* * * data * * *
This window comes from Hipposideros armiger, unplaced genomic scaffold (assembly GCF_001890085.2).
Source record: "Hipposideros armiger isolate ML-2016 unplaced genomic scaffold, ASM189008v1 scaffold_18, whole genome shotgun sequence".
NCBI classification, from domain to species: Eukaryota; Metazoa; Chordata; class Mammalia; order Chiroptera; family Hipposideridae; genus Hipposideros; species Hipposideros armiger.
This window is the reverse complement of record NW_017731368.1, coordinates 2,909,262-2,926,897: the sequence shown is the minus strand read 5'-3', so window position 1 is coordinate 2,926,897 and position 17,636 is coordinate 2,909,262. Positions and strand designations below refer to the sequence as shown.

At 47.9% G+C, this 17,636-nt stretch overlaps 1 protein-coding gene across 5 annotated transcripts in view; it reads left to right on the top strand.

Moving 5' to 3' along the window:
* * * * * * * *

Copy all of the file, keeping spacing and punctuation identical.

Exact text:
This window comes from Hipposideros armiger, unplaced genomic scaffold (assembly GCF_001890085.2).
Source record: "Hipposideros armiger isolate ML-2016 unplaced genomic scaffold, ASM189008v1 scaffold_18, whole genome shotgun sequence".
NCBI classification, from domain to species: Eukaryota; Metazoa; Chordata; class Mammalia; order Chiroptera; family Hipposideridae; genus Hipposideros; species Hipposideros armiger.
This window is the reverse complement of record NW_017731368.1, coordinates 2,909,262-2,926,897: the sequence shown is the minus strand read 5'-3', so window position 1 is coordinate 2,926,897 and position 17,636 is coordinate 2,909,262. Positions and strand designations below refer to the sequence as shown.

At 47.9% G+C, this 17,636-nt stretch overlaps 1 protein-coding gene across 5 annotated transcripts in view; it reads left to right on the top strand.

Moving 5' to 3' along the window: